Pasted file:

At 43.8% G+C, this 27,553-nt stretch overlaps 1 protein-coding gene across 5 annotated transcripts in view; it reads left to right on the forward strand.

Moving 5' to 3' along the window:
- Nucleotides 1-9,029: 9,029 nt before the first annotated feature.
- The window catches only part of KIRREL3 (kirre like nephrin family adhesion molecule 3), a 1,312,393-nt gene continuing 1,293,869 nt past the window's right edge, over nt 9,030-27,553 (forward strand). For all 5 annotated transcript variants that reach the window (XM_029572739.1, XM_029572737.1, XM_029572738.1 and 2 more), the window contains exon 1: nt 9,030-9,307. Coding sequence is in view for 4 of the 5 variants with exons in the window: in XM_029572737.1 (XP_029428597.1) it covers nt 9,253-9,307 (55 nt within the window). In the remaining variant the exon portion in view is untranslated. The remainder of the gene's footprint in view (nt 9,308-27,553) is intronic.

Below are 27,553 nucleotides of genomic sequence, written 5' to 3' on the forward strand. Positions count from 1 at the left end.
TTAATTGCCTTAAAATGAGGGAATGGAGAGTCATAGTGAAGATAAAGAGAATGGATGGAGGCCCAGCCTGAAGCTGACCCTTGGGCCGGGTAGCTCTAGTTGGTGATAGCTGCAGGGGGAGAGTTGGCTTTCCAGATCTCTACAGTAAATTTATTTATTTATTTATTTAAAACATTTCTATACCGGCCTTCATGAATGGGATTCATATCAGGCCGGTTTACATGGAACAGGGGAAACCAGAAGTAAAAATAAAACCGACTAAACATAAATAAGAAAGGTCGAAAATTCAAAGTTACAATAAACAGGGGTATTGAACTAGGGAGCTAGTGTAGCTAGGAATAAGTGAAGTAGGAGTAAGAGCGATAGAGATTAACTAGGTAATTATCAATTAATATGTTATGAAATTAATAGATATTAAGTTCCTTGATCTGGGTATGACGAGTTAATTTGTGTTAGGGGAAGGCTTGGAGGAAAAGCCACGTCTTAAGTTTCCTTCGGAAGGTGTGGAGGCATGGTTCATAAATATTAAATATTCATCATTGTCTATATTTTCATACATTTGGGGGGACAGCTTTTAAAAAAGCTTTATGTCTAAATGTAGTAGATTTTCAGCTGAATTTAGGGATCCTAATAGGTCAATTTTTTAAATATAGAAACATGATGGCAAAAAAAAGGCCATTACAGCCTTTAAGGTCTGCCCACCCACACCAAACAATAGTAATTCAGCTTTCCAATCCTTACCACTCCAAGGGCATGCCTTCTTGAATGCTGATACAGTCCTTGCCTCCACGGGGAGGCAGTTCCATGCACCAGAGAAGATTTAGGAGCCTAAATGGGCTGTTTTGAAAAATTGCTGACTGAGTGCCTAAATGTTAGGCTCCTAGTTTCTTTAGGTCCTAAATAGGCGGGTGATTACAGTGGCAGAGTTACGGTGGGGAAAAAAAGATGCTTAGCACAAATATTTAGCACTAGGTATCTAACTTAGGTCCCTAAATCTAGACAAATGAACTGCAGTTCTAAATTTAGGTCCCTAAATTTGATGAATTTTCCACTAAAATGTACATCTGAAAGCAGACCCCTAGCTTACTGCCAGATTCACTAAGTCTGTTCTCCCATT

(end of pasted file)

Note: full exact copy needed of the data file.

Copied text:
At 43.8% G+C, this 27,553-nt stretch overlaps 1 protein-coding gene across 5 annotated transcripts in view; it reads left to right on the forward strand.

Moving 5' to 3' along the window:
- Nucleotides 1-9,029: 9,029 nt before the first annotated feature.
- The window catches only part of KIRREL3 (kirre like nephrin family adhesion molecule 3), a 1,312,393-nt gene continuing 1,293,869 nt past the window's right edge, over nt 9,030-27,553 (forward strand). For all 5 annotated transcript variants that reach the window (XM_029572739.1, XM_029572737.1, XM_029572738.1 and 2 more), the window contains exon 1: nt 9,030-9,307. Coding sequence is in view for 4 of the 5 variants with exons in the window: in XM_029572737.1 (XP_029428597.1) it covers nt 9,253-9,307 (55 nt within the window). In the remaining variant the exon portion in view is untranslated. The remainder of the gene's footprint in view (nt 9,308-27,553) is intronic.

Below are 27,553 nucleotides of genomic sequence, written 5' to 3' on the forward strand. Positions count from 1 at the left end.
TTAATTGCCTTAAAATGAGGGAATGGAGAGTCATAGTGAAGATAAAGAGAATGGATGGAGGCCCAGCCTGAAGCTGACCCTTGGGCCGGGTAGCTCTAGTTGGTGATAGCTGCAGGGGGAGAGTTGGCTTTCCAGATCTCTACAGTAAATTTATTTATTTATTTATTTAAAACATTTCTATACCGGCCTTCATGAATGGGATTCATATCAGGCCGGTTTACATGGAACAGGGGAAACCAGAAGTAAAAATAAAACCGACTAAACATAAATAAGAAAGGTCGAAAATTCAAAGTTACAATAAACAGGGGTATTGAACTAGGGAGCTAGTGTAGCTAGGAATAAGTGAAGTAGGAGTAAGAGCGATAGAGATTAACTAGGTAATTATCAATTAATATGTTATGAAATTAATAGATATTAAGTTCCTTGATCTGGGTATGACGAGTTAATTTGTGTTAGGGGAAGGCTTGGAGGAAAAGCCACGTCTTAAGTTTCCTTCGGAAGGTGTGGAGGCATGGTTCATAAATATTAAATATTCATCATTGTCTATATTTTCATACATTTGGGGGGACAGCTTTTAAAAAAGCTTTATGTCTAAATGTAGTAGATTTTCAGCTGAATTTAGGGATCCTAATAGGTCAATTTTTTAAATATAGAAACATGATGGCAAAAAAAAGGCCATTACAGCCTTTAAGGTCTGCCCACCCACACCAAACAATAGTAATTCAGCTTTCCAATCCTTACCACTCCAAGGGCATGCCTTCTTGAATGCTGATACAGTCCTTGCCTCCACGGGGAGGCAGTTCCATGCACCAGAGAAGATTTAGGAGCCTAAATGGGCTGTTTTGAAAAATTGCTGACTGAGTGCCTAAATGTTAGGCTCCTAGTTTCTTTAGGTCCTAAATAGGCGGGTGATTACAGTGGCAGAGTTACGGTGGGGAAAAAAAGATGCTTAGCACAAATATTTAGCACTAGGTATCTAACTTAGGTCCCTAAATCTAGACAAATGAACTGCAGTTCTAAATTTAGGTCCCTAAATTTGATGAATTTTCCACTAAAATGTACATCTGAAAGCAGACCCCTAGCTTACTGCCAGATTCACTAAGTCTGTTCTCCCATT